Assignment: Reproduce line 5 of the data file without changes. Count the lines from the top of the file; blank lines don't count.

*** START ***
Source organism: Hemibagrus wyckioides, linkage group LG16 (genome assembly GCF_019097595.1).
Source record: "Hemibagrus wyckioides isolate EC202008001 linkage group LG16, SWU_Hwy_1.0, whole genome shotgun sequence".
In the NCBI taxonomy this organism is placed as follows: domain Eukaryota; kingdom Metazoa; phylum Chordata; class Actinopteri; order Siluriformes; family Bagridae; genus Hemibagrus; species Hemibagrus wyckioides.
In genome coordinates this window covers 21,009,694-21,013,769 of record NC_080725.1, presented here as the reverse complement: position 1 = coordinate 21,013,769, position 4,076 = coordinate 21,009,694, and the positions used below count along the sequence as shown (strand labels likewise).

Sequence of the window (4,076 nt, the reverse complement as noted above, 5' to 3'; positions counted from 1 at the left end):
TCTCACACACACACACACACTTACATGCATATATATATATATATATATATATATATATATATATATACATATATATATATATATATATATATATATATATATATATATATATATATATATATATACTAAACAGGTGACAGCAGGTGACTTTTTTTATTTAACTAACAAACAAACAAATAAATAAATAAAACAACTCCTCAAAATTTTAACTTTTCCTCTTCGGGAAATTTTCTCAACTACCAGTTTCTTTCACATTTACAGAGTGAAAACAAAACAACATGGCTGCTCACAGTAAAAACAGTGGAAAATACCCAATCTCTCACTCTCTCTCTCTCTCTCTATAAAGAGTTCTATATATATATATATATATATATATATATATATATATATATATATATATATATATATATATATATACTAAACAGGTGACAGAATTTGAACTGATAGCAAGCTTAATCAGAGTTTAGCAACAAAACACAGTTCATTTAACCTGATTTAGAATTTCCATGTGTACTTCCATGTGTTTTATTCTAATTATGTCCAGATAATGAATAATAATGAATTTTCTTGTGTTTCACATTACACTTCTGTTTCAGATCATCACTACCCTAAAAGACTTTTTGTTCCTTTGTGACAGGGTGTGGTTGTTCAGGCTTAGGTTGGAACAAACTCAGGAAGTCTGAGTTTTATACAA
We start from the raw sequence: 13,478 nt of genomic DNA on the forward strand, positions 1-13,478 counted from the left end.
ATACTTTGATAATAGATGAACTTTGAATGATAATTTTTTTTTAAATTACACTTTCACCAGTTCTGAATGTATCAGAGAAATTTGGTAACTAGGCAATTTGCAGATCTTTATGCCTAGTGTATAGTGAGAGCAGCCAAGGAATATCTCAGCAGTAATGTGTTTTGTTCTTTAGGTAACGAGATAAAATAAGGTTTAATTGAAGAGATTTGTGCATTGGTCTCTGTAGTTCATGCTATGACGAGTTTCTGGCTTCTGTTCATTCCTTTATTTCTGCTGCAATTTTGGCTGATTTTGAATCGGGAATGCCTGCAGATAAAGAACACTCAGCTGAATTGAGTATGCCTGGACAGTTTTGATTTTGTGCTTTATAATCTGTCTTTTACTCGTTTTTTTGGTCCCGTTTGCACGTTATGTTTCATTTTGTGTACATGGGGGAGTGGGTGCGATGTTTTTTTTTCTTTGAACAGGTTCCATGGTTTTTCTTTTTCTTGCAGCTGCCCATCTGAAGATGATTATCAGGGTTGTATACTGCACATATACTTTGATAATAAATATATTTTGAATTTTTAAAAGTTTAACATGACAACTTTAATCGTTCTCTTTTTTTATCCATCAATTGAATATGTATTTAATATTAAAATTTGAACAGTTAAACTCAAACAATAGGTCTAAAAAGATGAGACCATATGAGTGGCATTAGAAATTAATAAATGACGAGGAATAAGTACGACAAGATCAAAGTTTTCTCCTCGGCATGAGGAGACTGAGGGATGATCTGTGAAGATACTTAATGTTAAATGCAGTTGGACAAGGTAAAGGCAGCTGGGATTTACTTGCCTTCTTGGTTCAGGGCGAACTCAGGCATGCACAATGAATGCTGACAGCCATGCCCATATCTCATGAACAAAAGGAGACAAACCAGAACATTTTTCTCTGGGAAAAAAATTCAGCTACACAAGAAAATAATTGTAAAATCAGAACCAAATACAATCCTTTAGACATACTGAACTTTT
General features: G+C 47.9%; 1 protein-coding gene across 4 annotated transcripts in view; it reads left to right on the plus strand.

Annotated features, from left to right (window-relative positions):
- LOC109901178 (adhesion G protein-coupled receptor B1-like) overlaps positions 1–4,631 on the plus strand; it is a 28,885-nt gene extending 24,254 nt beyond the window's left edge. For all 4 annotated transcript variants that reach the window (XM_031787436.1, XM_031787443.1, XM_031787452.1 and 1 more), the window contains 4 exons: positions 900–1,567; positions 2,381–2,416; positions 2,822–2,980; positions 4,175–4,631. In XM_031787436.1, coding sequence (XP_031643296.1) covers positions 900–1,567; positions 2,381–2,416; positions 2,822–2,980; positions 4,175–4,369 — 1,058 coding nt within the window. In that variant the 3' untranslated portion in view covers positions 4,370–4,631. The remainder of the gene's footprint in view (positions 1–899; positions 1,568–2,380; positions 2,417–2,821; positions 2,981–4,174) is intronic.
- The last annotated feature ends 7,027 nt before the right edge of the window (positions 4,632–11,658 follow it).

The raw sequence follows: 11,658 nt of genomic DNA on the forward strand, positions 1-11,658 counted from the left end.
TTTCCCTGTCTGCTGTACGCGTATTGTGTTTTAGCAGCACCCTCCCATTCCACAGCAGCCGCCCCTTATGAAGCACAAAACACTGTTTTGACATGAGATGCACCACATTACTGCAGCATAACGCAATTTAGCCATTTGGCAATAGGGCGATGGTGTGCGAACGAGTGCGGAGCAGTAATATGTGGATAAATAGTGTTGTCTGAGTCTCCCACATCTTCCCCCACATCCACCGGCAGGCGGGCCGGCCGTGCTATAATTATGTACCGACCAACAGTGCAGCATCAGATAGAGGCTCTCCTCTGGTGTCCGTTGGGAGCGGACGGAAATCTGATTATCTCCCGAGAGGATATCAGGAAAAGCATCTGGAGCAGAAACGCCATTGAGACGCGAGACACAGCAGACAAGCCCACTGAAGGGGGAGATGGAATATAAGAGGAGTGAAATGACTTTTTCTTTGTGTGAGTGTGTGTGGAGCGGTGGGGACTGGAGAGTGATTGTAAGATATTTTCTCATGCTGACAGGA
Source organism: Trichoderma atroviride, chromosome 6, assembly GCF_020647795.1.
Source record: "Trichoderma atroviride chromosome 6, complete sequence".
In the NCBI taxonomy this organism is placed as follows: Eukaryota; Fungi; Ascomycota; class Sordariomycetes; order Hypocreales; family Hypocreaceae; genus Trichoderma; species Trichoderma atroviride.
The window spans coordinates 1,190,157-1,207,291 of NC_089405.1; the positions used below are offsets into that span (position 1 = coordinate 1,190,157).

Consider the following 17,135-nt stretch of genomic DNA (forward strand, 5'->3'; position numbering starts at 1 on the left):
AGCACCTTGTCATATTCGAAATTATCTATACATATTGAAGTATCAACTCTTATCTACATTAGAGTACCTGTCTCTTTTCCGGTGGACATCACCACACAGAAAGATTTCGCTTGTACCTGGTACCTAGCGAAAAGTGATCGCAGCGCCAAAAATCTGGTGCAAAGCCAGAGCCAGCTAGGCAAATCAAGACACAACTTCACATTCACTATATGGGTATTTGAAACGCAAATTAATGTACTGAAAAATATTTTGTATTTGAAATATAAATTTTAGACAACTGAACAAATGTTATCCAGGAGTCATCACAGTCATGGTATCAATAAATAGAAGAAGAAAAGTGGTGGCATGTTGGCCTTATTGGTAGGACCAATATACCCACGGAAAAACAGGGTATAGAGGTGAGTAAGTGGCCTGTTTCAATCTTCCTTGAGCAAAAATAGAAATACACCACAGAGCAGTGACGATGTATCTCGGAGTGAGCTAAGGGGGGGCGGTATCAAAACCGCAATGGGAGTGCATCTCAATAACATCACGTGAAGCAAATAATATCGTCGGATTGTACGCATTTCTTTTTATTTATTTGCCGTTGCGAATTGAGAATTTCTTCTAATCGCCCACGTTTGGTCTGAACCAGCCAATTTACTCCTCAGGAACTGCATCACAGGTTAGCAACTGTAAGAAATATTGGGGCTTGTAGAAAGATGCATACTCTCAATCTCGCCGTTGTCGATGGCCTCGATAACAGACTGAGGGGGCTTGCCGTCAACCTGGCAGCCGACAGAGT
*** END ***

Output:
Sequence of the window (4,076 nt, the reverse complement as noted above, 5' to 3'; positions counted from 1 at the left end):